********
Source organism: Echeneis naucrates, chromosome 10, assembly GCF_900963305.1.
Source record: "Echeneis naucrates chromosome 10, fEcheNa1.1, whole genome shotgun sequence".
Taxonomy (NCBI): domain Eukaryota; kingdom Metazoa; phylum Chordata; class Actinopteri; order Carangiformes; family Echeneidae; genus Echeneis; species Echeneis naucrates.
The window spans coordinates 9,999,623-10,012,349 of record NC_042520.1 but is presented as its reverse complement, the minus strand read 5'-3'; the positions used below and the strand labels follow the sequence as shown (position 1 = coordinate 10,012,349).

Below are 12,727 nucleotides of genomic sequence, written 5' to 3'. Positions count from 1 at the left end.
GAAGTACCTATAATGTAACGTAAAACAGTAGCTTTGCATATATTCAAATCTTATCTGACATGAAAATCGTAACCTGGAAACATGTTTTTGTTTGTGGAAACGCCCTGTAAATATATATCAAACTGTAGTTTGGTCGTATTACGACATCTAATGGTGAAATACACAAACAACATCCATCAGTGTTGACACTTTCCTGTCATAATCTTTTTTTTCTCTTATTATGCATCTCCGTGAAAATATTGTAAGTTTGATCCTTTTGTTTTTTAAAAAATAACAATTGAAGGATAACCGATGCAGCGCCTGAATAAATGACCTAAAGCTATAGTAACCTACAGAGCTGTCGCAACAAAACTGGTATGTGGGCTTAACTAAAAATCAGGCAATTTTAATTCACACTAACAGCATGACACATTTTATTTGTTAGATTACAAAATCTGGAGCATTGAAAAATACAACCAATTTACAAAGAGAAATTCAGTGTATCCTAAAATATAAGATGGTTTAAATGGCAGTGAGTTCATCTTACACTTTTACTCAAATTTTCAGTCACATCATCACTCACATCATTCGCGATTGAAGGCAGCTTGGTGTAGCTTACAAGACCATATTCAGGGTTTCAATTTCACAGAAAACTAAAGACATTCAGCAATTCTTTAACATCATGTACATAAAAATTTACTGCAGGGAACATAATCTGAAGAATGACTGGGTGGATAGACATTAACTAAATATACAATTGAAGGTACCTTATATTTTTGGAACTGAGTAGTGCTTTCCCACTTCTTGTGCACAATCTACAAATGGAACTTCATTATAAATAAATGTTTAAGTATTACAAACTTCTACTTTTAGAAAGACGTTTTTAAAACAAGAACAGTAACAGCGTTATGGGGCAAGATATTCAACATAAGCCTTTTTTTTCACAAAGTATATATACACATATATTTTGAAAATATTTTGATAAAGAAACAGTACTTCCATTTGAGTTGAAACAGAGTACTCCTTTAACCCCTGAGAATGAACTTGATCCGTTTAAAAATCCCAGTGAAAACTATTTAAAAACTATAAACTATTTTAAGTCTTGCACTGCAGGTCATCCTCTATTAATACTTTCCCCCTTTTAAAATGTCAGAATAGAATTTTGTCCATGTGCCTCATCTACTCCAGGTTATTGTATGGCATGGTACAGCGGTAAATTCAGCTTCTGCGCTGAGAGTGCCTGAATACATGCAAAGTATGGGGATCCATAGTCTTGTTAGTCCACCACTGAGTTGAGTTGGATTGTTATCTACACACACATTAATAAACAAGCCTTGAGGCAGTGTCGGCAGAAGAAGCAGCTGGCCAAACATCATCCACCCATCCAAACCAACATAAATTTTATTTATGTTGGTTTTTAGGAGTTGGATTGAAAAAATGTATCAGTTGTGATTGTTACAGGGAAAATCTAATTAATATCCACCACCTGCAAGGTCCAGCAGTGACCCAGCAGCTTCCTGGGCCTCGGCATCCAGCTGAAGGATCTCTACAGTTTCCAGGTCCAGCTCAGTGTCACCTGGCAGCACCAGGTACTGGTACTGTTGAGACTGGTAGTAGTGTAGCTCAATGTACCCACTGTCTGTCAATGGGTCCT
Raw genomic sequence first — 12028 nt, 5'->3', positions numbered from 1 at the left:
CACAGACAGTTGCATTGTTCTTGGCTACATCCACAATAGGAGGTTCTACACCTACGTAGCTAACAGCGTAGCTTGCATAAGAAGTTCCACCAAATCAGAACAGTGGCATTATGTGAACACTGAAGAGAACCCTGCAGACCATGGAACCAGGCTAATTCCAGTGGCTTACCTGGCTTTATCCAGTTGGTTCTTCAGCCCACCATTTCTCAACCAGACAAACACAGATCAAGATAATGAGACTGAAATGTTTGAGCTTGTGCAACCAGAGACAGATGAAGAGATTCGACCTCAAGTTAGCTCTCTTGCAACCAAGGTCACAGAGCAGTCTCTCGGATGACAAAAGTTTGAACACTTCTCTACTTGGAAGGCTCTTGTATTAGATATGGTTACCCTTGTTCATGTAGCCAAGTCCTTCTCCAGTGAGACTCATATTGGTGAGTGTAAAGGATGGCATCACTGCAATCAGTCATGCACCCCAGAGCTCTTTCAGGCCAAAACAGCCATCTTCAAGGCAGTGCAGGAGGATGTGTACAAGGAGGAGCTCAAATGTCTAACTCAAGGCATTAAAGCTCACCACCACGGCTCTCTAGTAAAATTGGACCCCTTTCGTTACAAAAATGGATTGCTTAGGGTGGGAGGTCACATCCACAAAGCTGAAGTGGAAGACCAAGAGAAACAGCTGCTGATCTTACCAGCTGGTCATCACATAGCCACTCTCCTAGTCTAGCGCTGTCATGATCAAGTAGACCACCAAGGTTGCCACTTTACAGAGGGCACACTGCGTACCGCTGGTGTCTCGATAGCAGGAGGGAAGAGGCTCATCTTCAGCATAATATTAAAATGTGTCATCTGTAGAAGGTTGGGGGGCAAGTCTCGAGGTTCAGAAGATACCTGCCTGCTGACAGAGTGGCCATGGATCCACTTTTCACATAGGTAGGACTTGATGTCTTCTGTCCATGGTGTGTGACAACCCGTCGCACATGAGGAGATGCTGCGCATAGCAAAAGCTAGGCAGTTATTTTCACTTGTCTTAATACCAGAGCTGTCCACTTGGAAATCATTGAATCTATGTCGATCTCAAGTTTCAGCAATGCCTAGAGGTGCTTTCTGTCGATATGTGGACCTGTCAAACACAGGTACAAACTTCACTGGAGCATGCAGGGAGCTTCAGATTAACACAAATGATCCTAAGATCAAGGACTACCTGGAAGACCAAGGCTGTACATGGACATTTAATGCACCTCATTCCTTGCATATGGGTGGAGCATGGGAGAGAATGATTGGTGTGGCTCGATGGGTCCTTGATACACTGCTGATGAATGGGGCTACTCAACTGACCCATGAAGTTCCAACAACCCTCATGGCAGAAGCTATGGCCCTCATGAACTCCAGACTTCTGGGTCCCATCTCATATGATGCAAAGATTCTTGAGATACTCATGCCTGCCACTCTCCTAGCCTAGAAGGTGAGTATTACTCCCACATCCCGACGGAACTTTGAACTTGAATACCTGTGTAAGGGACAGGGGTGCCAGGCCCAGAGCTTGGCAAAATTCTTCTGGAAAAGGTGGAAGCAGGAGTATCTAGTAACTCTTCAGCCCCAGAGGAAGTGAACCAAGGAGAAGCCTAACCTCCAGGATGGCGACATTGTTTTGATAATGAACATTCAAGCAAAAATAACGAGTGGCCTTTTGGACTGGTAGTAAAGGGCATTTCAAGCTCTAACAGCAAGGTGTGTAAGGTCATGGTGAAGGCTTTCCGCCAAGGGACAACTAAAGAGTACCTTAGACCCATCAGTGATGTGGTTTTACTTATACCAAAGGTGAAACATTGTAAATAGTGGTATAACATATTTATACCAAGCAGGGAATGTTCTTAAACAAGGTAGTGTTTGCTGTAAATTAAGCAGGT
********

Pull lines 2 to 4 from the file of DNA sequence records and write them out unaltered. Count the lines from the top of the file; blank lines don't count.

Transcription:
Source record: "Echeneis naucrates chromosome 10, fEcheNa1.1, whole genome shotgun sequence".
Taxonomy (NCBI): domain Eukaryota; kingdom Metazoa; phylum Chordata; class Actinopteri; order Carangiformes; family Echeneidae; genus Echeneis; species Echeneis naucrates.
The window spans coordinates 9,999,623-10,012,349 of record NC_042520.1 but is presented as its reverse complement, the minus strand read 5'-3'; the positions used below and the strand labels follow the sequence as shown (position 1 = coordinate 10,012,349).